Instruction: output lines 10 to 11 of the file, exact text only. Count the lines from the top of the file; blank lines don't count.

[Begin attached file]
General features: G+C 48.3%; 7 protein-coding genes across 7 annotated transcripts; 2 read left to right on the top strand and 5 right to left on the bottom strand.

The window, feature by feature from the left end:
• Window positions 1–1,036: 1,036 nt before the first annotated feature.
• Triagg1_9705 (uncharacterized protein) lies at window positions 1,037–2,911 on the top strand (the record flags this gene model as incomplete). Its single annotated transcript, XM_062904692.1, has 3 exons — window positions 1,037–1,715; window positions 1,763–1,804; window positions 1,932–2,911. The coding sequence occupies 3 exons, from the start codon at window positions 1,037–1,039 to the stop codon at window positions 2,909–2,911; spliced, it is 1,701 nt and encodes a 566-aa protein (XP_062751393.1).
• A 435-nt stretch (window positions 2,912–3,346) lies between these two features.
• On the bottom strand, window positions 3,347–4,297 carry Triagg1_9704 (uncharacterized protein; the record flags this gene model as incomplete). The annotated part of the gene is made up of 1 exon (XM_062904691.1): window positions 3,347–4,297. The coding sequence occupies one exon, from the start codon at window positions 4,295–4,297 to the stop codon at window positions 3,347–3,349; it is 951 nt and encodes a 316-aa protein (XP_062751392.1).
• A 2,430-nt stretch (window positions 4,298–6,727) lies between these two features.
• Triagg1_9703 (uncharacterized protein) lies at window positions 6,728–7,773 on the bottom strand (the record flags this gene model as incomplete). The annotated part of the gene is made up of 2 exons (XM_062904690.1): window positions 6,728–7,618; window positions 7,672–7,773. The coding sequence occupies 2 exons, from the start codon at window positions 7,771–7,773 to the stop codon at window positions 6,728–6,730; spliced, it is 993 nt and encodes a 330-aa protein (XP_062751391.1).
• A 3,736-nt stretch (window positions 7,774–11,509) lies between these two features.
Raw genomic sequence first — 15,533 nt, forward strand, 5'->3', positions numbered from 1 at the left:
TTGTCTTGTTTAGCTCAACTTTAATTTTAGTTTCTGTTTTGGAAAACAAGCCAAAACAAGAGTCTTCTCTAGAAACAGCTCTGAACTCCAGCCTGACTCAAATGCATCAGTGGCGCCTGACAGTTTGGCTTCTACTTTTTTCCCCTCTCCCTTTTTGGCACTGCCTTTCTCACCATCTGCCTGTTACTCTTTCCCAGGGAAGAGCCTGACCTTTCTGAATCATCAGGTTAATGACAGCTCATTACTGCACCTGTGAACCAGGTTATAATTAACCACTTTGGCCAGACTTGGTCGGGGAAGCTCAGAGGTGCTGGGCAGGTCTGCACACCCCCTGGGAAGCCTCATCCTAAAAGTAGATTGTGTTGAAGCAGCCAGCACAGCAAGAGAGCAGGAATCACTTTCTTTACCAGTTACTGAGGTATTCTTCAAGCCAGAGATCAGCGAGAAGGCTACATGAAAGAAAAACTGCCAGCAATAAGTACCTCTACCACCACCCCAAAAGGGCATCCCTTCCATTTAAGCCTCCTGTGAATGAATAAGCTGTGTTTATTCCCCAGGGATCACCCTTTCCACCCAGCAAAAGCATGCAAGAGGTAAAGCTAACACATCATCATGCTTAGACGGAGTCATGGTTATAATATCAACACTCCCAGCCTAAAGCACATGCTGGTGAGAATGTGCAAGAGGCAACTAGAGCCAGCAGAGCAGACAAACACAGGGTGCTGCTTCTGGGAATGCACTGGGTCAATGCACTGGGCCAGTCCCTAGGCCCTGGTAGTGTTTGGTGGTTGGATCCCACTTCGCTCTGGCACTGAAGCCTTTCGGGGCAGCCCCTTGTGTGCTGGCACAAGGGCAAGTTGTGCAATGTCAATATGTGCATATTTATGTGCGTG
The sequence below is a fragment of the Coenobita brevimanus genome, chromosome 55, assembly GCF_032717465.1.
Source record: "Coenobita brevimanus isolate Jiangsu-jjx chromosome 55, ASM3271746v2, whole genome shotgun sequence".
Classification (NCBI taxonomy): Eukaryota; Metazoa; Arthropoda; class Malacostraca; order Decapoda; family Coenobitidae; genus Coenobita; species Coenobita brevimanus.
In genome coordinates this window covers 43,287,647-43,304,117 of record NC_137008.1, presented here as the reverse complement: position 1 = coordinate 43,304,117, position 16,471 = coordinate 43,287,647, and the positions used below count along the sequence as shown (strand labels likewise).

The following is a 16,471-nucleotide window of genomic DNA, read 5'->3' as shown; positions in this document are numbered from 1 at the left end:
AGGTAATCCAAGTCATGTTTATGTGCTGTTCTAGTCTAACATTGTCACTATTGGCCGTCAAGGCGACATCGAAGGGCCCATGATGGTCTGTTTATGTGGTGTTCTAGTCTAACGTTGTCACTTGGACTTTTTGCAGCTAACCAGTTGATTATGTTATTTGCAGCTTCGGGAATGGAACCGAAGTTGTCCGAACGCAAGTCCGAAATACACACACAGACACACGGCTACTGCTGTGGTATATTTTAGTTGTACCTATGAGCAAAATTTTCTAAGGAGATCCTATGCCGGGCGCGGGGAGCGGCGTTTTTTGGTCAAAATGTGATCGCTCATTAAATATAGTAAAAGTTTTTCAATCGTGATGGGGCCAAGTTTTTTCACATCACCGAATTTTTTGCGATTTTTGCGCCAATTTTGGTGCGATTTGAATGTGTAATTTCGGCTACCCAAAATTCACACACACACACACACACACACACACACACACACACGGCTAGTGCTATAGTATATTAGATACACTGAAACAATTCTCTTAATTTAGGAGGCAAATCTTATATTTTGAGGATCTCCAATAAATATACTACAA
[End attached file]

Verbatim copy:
Raw genomic sequence first — 15,533 nt, forward strand, 5'->3', positions numbered from 1 at the left:
TTGTCTTGTTTAGCTCAACTTTAATTTTAGTTTCTGTTTTGGAAAACAAGCCAAAACAAGAGTCTTCTCTAGAAACAGCTCTGAACTCCAGCCTGACTCAAATGCATCAGTGGCGCCTGACAGTTTGGCTTCTACTTTTTTCCCCTCTCCCTTTTTGGCACTGCCTTTCTCACCATCTGCCTGTTACTCTTTCCCAGGGAAGAGCCTGACCTTTCTGAATCATCAGGTTAATGACAGCTCATTACTGCACCTGTGAACCAGGTTATAATTAACCACTTTGGCCAGACTTGGTCGGGGAAGCTCAGAGGTGCTGGGCAGGTCTGCACACCCCCTGGGAAGCCTCATCCTAAAAGTAGATTGTGTTGAAGCAGCCAGCACAGCAAGAGAGCAGGAATCACTTTCTTTACCAGTTACTGAGGTATTCTTCAAGCCAGAGATCAGCGAGAAGGCTACATGAAAGAAAAACTGCCAGCAATAAGTACCTCTACCACCACCCCAAAAGGGCATCCCTTCCATTTAAGCCTCCTGTGAATGAATAAGCTGTGTTTATTCCCCAGGGATCACCCTTTCCACCCAGCAAAAGCATGCAAGAGGTAAAGCTAACACATCATCATGCTTAGACGGAGTCATGGTTATAATATCAACACTCCCAGCCTAAAGCACATGCTGGTGAGAATGTGCAAGAGGCAACTAGAGCCAGCAGAGCAGACAAACACAGGGTGCTGCTTCTGGGAATGCACTGGGTCAATGCACTGGGCCAGTCCCTAGGCCCTGGTAGTGTTTGGTGGTTGGATCCCACTTCGCTCTGGCACTGAAGCCTTTCGGGGCAGCCCCTTGTGTGCTGGCACAAGGGCAAGTTGTGCAATGTCAATATGTGCATATTTATGTGCGTG